Mr Samuel Chute felt in that disposition of mind which comes over most young men some time in their vealy stage, when the whole world is looked upon as going dead against them, because they cannot possess some one particular object; when they rapidly run over the various courses that seem alone open to them, and which embrace enlisting, going to sea, to the dogs, or plunging into a river or canal ­at a time when a man is handy with a boat-hook to fish them out.

Mr Chute, then, was not happy, and although he had been asked to go up to the house to partake of some refreshment he would not go, but stalked off into the shrubbery, and gnashed his teeth for a whole minute amongst the rhododendrons, after which he went into a deeper shade where it was all laurels, and as there was no one looking, gave such a stamp upon the ground as hurt his foot in his new boot.

It was in vain that the band, invigorated by Mr William Forth Burge’s beer, was playing its happiest air, and the big drum had run wild, the trombone following suit to such an extent that it was cutting and slashing about in a way that was dangerous to the boys, while the leading comet was leading indeed ­half a bar ahead.  It was in vain that sweet music sought to woo Mr Chute back to the lawn; for a whole five minutes he would not stir, preferring to suffer in solitude.

But Mr Samuel Chute was after all human, and in spite of himself he found that he was gradually drawn to the drawing-room window.  Here he was seen by Mr William Forth Burge, who came out, seized and softened him; and as the schoolmaster was marched in he felt decidedly better, and began to think of condescending to live.

“May I give you some tea, Mr Chute?” said Mrs Canninge politely.

“If you please, ma’am,” said Chute, who felt better still on noting that young Mr George Canninge was not seated at Hazel Thorne’s side.

“Let’s see:  we must find you a seat, Mr Chute,” said Mr William Forth Burge heartily, as he glanced round.

“There is room here, Mr Burge,” said Hazel, moving a little farther along the settee, and Mr Chute’s ease was complete, for the tea he drank was the most delicious he had ever tasted in his life, and he could have gone on eating bread-and-butter for an hour.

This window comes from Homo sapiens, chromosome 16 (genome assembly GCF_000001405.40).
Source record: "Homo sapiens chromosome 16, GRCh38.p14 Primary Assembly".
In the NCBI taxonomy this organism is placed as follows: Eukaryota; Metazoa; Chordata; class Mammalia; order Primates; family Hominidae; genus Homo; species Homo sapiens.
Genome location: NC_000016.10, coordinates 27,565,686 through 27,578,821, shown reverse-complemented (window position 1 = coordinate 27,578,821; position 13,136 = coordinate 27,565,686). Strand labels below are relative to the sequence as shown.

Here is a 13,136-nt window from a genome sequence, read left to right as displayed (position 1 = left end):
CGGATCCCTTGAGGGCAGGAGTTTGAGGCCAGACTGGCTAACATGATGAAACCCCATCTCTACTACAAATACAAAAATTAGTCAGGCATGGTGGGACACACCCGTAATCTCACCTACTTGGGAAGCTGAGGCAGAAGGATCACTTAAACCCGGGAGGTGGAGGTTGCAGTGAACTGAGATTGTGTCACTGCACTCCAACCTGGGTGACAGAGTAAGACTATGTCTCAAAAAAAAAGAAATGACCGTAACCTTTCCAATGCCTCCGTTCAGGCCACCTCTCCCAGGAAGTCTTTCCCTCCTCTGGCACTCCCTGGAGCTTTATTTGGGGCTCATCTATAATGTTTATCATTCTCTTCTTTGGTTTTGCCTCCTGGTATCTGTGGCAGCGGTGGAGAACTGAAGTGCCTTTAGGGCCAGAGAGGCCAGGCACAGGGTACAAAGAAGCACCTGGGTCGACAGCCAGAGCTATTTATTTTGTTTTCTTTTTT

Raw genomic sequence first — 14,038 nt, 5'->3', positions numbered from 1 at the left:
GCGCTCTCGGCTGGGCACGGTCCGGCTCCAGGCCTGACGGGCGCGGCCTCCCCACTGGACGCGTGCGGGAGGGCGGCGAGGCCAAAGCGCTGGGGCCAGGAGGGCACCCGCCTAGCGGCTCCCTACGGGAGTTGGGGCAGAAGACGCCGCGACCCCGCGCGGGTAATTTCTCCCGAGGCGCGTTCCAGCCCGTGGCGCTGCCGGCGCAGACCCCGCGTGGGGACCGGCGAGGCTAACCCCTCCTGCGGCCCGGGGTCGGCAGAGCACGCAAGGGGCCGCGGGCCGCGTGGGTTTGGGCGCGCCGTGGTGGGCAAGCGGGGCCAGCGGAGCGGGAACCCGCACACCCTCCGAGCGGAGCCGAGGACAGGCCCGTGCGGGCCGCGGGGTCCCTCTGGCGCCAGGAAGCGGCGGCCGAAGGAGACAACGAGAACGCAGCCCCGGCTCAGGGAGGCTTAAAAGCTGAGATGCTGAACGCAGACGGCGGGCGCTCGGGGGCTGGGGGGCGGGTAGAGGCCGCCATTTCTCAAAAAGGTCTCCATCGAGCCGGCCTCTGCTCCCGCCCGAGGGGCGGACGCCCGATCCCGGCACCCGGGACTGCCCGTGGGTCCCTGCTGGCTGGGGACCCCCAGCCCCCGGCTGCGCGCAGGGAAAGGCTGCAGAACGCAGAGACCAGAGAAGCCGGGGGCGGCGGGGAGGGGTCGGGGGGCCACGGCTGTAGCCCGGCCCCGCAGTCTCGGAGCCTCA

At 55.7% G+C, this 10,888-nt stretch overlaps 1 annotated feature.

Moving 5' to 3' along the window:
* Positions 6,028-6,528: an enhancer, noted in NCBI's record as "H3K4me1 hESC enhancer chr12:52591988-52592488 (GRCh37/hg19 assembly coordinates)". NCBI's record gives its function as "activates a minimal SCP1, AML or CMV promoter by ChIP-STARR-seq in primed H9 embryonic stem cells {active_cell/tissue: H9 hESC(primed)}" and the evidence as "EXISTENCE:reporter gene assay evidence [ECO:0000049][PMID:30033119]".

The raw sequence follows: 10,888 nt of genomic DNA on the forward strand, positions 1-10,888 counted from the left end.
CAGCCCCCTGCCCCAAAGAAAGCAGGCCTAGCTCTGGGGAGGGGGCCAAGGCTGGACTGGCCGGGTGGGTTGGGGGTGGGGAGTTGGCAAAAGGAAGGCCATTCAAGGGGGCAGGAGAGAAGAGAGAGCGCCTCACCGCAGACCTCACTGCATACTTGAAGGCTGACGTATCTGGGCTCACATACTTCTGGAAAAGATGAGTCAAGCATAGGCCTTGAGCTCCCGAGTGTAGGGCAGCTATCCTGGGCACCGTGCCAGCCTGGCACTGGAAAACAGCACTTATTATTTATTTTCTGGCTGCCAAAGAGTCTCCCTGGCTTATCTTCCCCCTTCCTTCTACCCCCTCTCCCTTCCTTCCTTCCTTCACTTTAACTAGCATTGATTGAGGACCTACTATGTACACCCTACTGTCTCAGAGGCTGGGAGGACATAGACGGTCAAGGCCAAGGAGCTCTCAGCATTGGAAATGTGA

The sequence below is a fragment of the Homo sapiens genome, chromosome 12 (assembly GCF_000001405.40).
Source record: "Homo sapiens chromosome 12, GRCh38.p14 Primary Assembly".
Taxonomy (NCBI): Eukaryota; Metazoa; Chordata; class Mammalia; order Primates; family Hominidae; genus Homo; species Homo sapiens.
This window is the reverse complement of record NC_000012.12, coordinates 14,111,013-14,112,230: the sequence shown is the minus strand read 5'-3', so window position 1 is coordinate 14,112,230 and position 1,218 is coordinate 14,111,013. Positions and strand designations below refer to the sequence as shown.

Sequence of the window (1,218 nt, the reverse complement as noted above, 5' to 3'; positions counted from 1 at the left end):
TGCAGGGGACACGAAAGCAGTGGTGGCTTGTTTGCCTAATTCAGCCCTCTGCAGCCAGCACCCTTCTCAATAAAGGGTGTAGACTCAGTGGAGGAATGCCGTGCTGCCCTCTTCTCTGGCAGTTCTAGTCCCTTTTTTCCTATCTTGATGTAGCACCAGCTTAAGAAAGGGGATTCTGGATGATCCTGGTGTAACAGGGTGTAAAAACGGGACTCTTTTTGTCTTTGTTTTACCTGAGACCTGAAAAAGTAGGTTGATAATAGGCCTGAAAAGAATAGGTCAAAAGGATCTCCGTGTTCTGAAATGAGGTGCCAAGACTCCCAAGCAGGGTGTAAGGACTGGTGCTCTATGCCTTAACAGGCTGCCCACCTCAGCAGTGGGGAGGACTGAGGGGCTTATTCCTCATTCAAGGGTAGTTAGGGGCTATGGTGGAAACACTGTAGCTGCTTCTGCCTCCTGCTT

He said very little, and Hazel Thorne had to make up for it by chatting pleasantly about the proceedings, till a message came by one of the boys, and Mr Chute was fetched away, leaving the new mistress to the tender mercies of the young squire ­at least that is how he put it; but he felt as he told himself, quite a new man.

George Canninge came to Hazel’s side as soon as Chute had gone, and stood talking to her quietly, and in a way that would have satisfied the most exacting; but he had been dealing with a sensitive plant.  At first she had seemed to rejoice in the warmth of his social sunshine, but Mrs Canninge had metaphorically stretched forth a rude hand and touched her leaves, with the result that they shrank and looked withered; and, try as he would, he found her quiet, distant and constrained.

“But she can be different,” he said to himself as at last Hazel rose, and, crossing to Miss Burge, asked her permission to go.

“Oh lor’, yes, my dear, go when you think best; for you must be terribly tired.”

Hazel assured her that she was greatly rested now, and bowing to Mrs Canninge she left the room, without disturbing her mother, who was holding Mr William Forth Burge with an eye, and recounting to him a long, true, and particular account of her early life, the position she had occupied, and the ages and dates of the various illnesses of all her children, including also the fact that her son Percy was growing wonderfully like what his father had been when she first met him at one of the Lord Mayor’s balls.

“And they do say,” sighed Mrs Thorne, “that my daughter is growing greatly like what I used to be.”

Meanwhile Hazel passed out into the grounds, where she was encountered almost directly by Beatrice Lambent, who, assuming utter ignorance of where the schoolmistress had been, exclaimed ­

“Oh, you are there.  Miss Thorne.  Pray ­pray get back to the children.  My brother has been astonished at your having left them for so long.”

People fight with different weapons to those used of old, but they are quite as sharp.